Culion VistaView of Culion from the highest point in the La Immaculada Concepcion Church

Curing Culion

by Jilian Orila

Culion is a beautiful municipality which lies between Sulu sea and West Philippine sea with more or less 41 islands and islets.  It was then a political jurisdiction of Coron, Palawan until the enactment of the Republic Act No. 7193 of 1992 which created the local government unit of Culion, Palawan. Culion is a 3rd class municipality in the province of Palawan with 14 barangays. Travelling through their personal boats for a minimum of two hours to get to the mainland, and renting or borrowing single motorcycles, or tricycles to avail medical or any government service.

Culion HouseHouses built near the roads and near the port of Culion

Coming from Manila, I had to ride a the earliest flight out to reach Busuanga/Coron ariport and ride a van for one (1) hour to Coron port going to Culion. Luckily, Coron-Culion travel has two fast craft schedules now, one at 7:00 am and another at 1:00 pm though schedules are always subject to coast guard clearing.  Once a gale warning is raised, scheduled trips are cancelled.

Hiding from the raw beauty of the island and its magnificent waters are the small voices of hope seeking to be heard. Culion is a geographically isolated and disadvantaged community of Palawan. Initiatives are being undertaken to develop the island municipality but still much are needed to alleviate the standard of living.

One of the projects in Culion is the provision of mobility assistive devices and hearing aids through the Bottom-Up Budgeting (BuB) Program (a NAM partnership between DSWD and UNDP). The programme aims to provide poverty reduction assistance to the identified municipalities/ cities. It covers projects for protective services (provision of assistive devices, capacity building, provision of ECCD materials, supplemental feeding program etc.), sustainable livelihood programme, and KALAHI CIDSS (infrastructure projects).

I talked to the Municipal Social Welfare and Development (MSWD) Officer, Ms. Arlene during my visit. They validated and went to the far-flung areas to check whether the assistive devices that will be provided are beneficial to the pre-identified beneficiary.

Most of the residents don’t have readily available means to seek medical support which most of the time are only available in the DOH hospital with scheduled specialists coming in to Culion to evaluate the residents. In my second visit in Culion, I met Jason, a seven- year old local. He is one of the beneficiaries who will be receiving a pair of hearing aid. Jason was assessed last 29 August 2018 through the partnership with Humanity and Inclusion and Ear Diagnostic, Inc., a mobile hearing assessment was conducted to the identified beneficiaries of Coron and Culion, Palawan. Jason’s family is living in the nearby barangay that’s why his mother grabbed this opportunity to have his son assessed because she can’t afford going to Manila nor Coron.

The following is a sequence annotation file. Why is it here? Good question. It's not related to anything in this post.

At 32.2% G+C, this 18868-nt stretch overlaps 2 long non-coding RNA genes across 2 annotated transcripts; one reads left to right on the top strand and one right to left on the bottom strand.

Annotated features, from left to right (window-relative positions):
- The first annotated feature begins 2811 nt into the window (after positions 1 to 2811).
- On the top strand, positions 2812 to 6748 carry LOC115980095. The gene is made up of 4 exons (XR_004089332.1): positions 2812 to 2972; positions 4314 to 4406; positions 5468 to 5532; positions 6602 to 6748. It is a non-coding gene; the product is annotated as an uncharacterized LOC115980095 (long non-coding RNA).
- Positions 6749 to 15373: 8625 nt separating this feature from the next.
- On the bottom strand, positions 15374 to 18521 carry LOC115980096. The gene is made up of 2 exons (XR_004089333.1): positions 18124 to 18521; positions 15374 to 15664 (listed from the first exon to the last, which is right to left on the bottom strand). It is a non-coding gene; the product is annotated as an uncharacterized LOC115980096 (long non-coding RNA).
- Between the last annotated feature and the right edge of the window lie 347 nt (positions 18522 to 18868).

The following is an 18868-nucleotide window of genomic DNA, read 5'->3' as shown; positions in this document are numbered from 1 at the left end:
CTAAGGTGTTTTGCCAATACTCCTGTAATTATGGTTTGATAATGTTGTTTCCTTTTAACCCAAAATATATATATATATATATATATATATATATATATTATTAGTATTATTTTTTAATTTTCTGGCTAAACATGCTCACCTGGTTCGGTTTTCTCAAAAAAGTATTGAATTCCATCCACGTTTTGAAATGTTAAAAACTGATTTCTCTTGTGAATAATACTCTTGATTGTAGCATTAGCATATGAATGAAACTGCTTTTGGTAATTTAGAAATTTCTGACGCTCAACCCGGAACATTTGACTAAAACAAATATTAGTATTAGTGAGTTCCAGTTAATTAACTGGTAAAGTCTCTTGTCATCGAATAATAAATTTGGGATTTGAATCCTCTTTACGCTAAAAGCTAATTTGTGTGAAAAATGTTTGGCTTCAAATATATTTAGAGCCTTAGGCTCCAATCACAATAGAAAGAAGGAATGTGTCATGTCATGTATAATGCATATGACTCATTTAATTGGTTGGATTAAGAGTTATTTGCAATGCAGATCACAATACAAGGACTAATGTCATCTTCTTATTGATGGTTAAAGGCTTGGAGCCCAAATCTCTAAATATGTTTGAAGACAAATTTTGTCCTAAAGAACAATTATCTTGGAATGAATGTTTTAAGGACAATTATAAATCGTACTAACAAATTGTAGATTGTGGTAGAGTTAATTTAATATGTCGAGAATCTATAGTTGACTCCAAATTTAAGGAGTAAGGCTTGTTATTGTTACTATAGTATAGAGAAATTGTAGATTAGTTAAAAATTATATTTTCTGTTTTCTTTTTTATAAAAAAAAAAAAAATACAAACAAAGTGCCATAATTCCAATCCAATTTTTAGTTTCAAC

Jason BeneficiaryJason, 7-year old kid, with her mom being assessed by the audiometrician and audiologist of Ear Diagnostic, Inc.

Jason and his mother entered the room where we were having the hearing assessment, but he was having tantrums. According to Jason’s mother, he was bitten twice by a dog and a cat days before the hearing assessment. When it was time for his assessment, Jason was not cooperating because he thought he will be injected with anti-rabies shots. Good thing the audiometrician and audiologist were very patient to this kind of situation especially in handling kids who were tested. The team calmed him down and I helped them too in explaining to Jason that the test is harmless. I saw in Jason’s eyes that he was really afraid because he thought that we have an injection with us.

But as soon as Jason started to recognize sounds during the assessment, his mood changed and begun to cooperate. After the hearing assessment, another challenge came to us because he doesn’t want us to touch his ear. The audiometrician needs to put a self-curing material to his ear to make a mold of his ear. We worked as a team to calm him until we were able to successfully molded his ear. Seeing first hand that we were successful to the assessment and molding, I felt the sense of fulfillment that finally we were able to provide service to areas like Culion. It was heartwarming to see that the mother happy that finally her son will be given a chance to learn more with a pair of hearing aid.

Reaching the geographically isolated and disadvantaged area like Culion, made me realized that we can still reach these underserved communities and leave no one behind by bringing the basic services closer to the people and sustaining these initiatives by building and strengthening the communities’ capacity.

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